A: These should be thoroughly scrubbed in plenty of clean hot soapy water or in a dishwasher, particularly after using them to prepare raw meat or chicken.

Q:  When food shopping, what’s the safest way to pack raw meat?

A: In the shop, put the meat in a separate bag, ideally a cool bag, away from other cooked foods and fresh produce to prevent any leakages and prevent cross contamination.

Q:  Where should I store raw meats such as mince or chicken in my fridge?

A: Store all raw meat, covered and placed in a container or tray on the bottom shelf of the fridge. This is to prevent cooked or ready-to-eat foods from coming into contact with raw meat or fish or unwashed vegetables.

Q:  Should I wash meat or chicken in the kitchen sink?

A: No - washing raw meat and poultry under the tap in the sink will create droplets and splashes that can spread to other parts of your kitchen or indeed in the air. They may easily spread to other ready-to-eat foods which you will not be cooking again – and these could make you ill when you eat those foods.

Unpack raw meat and poultry from their packaging by directly placing these foods into a baking tray or onto your cutting board, before disposing of the packaging straight into the bin.  Throwing out the packaging straight into the bin will help to avoid cross-contamination kitchen surfaces. If you need to clean meat or poultry, wipe it down with disposable kitchen paper and throw that in the bin. After you have finished preparing raw meat or poultry, ‘make a clean break’, by washing all surfaces down with hot soapy water.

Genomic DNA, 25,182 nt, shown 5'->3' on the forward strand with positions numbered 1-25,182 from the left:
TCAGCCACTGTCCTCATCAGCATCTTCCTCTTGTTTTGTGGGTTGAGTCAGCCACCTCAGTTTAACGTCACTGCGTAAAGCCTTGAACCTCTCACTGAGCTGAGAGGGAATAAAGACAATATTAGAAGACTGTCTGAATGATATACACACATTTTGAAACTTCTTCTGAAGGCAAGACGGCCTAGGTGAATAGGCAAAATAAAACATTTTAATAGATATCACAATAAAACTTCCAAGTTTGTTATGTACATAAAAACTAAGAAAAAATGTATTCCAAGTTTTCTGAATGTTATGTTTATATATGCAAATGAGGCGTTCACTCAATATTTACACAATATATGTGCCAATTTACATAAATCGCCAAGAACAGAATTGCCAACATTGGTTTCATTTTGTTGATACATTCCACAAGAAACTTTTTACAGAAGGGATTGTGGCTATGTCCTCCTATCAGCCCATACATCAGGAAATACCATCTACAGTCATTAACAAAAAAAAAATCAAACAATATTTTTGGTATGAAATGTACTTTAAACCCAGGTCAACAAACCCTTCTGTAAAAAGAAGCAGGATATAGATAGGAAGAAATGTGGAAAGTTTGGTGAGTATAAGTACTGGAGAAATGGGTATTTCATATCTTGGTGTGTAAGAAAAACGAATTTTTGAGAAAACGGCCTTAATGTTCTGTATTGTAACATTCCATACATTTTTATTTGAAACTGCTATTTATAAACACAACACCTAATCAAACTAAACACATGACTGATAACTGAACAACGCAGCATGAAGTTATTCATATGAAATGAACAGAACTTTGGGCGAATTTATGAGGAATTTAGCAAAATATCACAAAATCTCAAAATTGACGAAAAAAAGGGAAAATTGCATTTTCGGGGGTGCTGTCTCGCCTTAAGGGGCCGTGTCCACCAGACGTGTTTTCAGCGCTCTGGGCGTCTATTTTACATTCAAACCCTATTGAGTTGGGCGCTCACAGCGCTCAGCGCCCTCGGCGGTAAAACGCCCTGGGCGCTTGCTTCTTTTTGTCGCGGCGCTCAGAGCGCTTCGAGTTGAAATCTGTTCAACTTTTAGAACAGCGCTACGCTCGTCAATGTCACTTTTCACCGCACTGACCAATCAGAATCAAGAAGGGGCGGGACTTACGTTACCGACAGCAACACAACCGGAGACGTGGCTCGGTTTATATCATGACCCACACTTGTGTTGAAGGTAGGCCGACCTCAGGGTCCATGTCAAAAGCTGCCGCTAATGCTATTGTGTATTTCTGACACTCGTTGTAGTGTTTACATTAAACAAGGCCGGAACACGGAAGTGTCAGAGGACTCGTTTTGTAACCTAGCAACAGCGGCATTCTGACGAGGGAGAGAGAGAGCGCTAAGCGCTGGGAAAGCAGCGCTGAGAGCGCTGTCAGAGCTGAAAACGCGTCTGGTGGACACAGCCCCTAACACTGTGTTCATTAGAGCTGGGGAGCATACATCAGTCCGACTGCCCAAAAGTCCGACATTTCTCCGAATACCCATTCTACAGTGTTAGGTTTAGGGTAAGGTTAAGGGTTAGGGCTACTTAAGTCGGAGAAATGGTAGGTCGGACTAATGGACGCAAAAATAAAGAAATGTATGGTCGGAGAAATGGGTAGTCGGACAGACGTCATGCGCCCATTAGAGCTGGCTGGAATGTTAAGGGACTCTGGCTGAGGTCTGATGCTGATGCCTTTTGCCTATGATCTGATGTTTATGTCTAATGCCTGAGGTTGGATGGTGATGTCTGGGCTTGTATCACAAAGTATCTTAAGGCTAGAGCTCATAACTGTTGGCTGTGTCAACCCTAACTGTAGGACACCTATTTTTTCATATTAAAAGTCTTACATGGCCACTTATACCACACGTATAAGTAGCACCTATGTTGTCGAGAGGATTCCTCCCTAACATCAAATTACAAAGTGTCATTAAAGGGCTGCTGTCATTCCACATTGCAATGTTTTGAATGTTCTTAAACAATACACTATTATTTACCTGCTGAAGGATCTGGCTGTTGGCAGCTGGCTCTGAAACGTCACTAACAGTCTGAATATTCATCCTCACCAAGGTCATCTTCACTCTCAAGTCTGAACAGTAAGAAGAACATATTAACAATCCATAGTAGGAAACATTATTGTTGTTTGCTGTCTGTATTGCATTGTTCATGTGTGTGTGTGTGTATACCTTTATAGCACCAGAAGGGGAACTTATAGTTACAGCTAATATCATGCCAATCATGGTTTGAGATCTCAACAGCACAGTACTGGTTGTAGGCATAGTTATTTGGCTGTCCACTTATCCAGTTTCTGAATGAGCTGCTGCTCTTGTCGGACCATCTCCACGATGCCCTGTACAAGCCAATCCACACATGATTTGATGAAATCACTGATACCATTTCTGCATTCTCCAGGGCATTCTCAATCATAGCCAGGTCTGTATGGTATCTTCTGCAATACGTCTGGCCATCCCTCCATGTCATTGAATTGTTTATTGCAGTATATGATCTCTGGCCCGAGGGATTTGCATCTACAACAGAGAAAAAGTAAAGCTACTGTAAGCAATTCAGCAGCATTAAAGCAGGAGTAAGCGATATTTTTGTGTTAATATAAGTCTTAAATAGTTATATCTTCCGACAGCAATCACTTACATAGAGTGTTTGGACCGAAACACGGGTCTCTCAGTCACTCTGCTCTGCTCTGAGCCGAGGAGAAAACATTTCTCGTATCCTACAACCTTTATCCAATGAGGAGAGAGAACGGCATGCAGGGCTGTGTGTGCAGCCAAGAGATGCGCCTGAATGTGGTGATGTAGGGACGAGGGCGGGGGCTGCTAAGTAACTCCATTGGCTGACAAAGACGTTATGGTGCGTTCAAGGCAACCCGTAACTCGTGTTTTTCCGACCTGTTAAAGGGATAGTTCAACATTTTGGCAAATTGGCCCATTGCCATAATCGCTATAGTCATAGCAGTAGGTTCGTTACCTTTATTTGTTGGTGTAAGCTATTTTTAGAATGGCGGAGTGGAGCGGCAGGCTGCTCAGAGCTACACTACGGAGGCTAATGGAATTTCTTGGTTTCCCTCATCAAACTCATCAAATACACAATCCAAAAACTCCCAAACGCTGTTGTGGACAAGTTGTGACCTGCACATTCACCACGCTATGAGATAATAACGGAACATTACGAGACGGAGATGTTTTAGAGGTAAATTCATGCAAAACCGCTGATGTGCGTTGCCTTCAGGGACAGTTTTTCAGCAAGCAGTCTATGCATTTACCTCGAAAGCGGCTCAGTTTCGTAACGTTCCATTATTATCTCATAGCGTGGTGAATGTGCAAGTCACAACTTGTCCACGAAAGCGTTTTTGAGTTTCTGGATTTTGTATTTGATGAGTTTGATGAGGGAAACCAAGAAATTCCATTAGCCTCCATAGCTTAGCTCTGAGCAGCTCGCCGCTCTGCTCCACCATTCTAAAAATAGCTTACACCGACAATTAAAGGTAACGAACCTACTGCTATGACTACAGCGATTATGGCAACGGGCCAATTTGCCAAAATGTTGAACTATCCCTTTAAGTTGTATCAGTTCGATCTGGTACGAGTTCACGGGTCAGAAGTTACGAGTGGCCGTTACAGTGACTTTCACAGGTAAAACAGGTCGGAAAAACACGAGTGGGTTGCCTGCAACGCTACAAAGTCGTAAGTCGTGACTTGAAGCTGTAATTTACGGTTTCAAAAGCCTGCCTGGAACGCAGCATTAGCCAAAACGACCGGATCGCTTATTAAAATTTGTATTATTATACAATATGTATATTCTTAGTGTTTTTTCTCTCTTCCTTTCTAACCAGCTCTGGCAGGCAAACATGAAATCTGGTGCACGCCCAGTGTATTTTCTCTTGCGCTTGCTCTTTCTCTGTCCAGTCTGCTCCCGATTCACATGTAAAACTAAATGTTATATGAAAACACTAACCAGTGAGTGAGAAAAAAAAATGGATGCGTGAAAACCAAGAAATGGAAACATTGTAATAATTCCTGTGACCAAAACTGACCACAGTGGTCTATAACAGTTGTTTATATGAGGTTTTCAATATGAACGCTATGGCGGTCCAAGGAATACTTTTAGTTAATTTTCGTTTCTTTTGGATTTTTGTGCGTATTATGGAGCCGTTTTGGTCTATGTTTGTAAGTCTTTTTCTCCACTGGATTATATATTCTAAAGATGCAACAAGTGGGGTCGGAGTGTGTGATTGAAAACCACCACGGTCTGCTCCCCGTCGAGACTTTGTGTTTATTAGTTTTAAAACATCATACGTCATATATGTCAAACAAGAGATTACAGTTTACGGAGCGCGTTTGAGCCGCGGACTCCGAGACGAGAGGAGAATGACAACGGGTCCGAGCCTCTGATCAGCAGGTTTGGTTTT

Q: We are told not to wash raw meat, but also told to rinse all containers before recycling - are we not just spreading the germs then?

A: If you’re washing raw meat containers before recycling them, rinse them in warm soapy water and ensure that you limit any “spray” of water. It is always a good idea to sanitise your surrounding counter tops after you wash these containers.

Q: Do you need separate chopping boards for meat and veg?

A: Ideally, it's better to have separate chopping boards for raw meat and for ready-to-eat food. Chopping boards are guilty culprits when it comes to harbouring bacteria. Cracks and grooves caused by knives can be home to bacteria. Wash your chopping board with hot soapy water after each use and be sure to scrub off any food or dirt particles. This is especially important if you have used the board to cut meat, poultry, seafood or raw vegetables.

The high temperature of the dishwasher is a very effective way to wash plastic chopping boards but a good scrub in the sink with hot soapy water is also effective. Never put ready-to-eat food, such as salad, bread or fruit, on a worktop or chopping board that has been touched by raw meat, unless you have washed it thoroughly first.